Suffolk County Executive Steve Levy Wednesday touted Suffolk's efforts to protect open space from development -- 58,000 acres in the past 50 years -- and urged the state and towns to help preserve more acreage before it gets paved over.
Flanked by environmental leaders at Gould's Pond in Lake Grove -- a 5½-acre site the county purchased in 2005 -- Levy cited county expenditures of $77 million last year.
But Levy said he will not seek re-election this fall when Suffolk District Attorney Thomas Spota announced he ended a probe of Levy's fundraising. Levy also agreed to turn over his $4.1-million campaign war chest to Spota.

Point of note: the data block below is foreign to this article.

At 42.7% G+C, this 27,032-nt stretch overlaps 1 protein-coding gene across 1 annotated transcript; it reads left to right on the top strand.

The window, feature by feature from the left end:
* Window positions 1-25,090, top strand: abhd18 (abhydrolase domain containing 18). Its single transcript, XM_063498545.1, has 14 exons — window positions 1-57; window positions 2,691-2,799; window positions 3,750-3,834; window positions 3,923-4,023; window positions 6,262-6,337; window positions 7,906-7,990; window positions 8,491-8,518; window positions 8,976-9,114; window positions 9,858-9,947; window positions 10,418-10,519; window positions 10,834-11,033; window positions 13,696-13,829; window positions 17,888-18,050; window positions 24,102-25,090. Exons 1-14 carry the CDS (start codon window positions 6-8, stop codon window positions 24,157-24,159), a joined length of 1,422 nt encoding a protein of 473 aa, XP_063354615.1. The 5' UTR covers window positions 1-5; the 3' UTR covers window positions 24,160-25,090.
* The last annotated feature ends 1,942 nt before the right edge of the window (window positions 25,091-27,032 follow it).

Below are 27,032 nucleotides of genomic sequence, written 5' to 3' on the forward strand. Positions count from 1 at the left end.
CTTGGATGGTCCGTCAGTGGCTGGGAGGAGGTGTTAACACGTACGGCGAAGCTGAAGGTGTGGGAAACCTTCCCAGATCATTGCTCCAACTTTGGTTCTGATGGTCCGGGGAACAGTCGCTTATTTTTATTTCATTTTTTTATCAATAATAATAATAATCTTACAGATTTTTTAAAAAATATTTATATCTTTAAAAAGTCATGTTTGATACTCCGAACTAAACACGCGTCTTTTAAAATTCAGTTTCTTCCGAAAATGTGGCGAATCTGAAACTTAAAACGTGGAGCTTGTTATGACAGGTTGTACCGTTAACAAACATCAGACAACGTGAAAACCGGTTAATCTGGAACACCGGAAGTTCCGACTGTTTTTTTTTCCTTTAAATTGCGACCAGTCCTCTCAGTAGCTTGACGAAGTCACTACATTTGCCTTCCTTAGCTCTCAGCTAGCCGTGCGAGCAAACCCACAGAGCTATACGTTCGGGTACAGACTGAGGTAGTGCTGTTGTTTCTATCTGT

Richard Amper, executive director of the Long Island Pine Barrens Society, was critical of Levy's assertions, saying his administration has acquired less open space than either of his two predecessors had.
Levy termed the comparison unfair because land prices rose during his tenure and real estate development has left few large parcels available. He said the county has spent $800 million on preservation in the last five decades, and more than half of that, $450 million, was spent during his administration, he said.
The county's effort "makes sure our grandchildren enjoy the same Long Island we grew up with," Levy said.